David Bourget (Western Ontario)
David Chalmers (ANU, NYU)
Rafael De Clercq
Ezio Di Nucci
Jack Alan Reynolds
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Journal of Moral Philosophy 8 (3):335-352 (2011)
Two of the greatest challenges facing humanity are environmental degradation and the persistence of poverty. Both can be met by instituting a Global Resources Dividend (GRD) that would slow pollution and natural-resource depletion while collecting funds to avert poverty worldwide. Unlike Hillel Steiner's Global Fund, which is presented as a fully just regime governing the use of planetary resources, the GRD is meant as merely a modest but widely acceptable and therefore realistic step toward justice. Paula Casal has set forth various ways in which this step might be improved upon. Solid counter-arguments can be given to her criticisms and suggestions. But to specify the best (effective and realizable) design of an appropriate global institutional mechanism with some confidence, economists, political scientists, jurists, environmental scientists, and activists would need to be drawn in to help think through the immense empirical and political complexities posed by this urgent task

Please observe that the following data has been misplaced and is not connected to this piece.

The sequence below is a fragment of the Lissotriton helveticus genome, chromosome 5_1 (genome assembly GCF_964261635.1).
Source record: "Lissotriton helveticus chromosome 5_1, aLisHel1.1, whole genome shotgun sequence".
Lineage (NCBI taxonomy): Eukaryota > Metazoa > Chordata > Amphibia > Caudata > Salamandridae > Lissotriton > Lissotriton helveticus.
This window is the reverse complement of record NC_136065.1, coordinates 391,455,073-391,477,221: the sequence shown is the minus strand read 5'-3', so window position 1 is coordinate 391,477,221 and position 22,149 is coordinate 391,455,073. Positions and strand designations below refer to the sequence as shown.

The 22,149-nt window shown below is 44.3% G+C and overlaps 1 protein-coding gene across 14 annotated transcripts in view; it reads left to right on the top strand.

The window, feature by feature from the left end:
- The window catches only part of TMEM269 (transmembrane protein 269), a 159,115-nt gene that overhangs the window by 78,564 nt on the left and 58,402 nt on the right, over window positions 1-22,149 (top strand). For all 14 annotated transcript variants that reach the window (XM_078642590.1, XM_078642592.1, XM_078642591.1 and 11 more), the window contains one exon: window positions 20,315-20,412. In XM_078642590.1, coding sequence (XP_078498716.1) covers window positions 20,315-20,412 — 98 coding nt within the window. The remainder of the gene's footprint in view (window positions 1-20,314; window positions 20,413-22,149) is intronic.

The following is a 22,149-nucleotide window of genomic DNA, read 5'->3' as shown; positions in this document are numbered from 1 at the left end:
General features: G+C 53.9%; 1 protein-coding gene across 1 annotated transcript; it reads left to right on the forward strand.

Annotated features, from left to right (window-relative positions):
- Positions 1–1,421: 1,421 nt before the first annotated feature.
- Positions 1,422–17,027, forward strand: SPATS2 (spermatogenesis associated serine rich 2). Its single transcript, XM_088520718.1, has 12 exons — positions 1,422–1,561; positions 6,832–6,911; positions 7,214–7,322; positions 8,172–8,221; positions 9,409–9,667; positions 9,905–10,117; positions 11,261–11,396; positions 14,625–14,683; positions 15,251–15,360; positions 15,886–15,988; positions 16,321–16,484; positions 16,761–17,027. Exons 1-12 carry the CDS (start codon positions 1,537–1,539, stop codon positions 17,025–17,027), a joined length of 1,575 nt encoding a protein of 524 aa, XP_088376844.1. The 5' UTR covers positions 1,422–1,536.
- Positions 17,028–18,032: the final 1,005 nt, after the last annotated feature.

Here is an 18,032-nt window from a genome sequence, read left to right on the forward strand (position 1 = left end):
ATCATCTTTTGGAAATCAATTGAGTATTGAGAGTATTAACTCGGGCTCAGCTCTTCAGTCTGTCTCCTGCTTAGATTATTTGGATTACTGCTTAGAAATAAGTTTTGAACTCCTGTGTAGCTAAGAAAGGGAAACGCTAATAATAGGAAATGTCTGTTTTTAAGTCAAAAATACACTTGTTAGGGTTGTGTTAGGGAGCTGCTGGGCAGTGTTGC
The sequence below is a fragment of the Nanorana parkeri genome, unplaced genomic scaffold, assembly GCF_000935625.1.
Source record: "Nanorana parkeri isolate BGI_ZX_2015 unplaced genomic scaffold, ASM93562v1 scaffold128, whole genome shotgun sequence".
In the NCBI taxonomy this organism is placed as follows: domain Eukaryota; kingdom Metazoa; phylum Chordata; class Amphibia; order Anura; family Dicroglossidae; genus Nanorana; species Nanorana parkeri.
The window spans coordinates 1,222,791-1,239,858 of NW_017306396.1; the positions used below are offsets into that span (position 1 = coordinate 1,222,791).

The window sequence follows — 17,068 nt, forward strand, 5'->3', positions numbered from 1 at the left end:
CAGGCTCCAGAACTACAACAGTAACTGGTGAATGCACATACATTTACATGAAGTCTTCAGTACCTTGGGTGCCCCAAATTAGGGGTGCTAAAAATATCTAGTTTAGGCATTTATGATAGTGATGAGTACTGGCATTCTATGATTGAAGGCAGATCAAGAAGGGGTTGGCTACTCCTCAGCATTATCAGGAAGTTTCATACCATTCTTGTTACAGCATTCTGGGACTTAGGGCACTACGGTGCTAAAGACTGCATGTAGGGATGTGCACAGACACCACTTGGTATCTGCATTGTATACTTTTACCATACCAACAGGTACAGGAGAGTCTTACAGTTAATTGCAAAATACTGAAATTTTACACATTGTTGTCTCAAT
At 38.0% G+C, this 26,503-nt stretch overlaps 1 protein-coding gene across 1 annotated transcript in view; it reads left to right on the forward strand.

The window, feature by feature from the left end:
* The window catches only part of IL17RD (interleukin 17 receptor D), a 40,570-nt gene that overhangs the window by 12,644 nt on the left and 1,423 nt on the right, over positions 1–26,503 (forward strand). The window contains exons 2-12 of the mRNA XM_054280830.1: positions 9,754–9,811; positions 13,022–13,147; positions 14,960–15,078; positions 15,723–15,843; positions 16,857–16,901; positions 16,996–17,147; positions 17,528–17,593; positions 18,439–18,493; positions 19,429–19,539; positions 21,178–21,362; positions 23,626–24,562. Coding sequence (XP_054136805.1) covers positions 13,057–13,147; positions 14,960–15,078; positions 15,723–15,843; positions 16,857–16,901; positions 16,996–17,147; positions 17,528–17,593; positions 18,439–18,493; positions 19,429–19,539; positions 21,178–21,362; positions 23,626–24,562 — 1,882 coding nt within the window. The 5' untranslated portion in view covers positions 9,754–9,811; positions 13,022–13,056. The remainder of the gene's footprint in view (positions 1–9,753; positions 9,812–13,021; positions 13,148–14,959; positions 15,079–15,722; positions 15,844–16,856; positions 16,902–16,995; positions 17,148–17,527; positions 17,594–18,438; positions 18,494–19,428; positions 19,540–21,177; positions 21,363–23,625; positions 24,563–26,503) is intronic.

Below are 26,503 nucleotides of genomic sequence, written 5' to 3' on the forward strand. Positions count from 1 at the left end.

|Keywords||GLOBAL WARMING FUTURE GENERATIONS POLLUTION NATURAL RESOURCES GLOBAL RESOURCES DIVIDEND CONSERVATION REGRESSIVITY PUBLIC GOODS|
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Paula Casal & Nicole Selamé (2015). Sea for the Landlocked: A Sustainable Development Goal? Journal of Global Ethics 11 (3):270-279.
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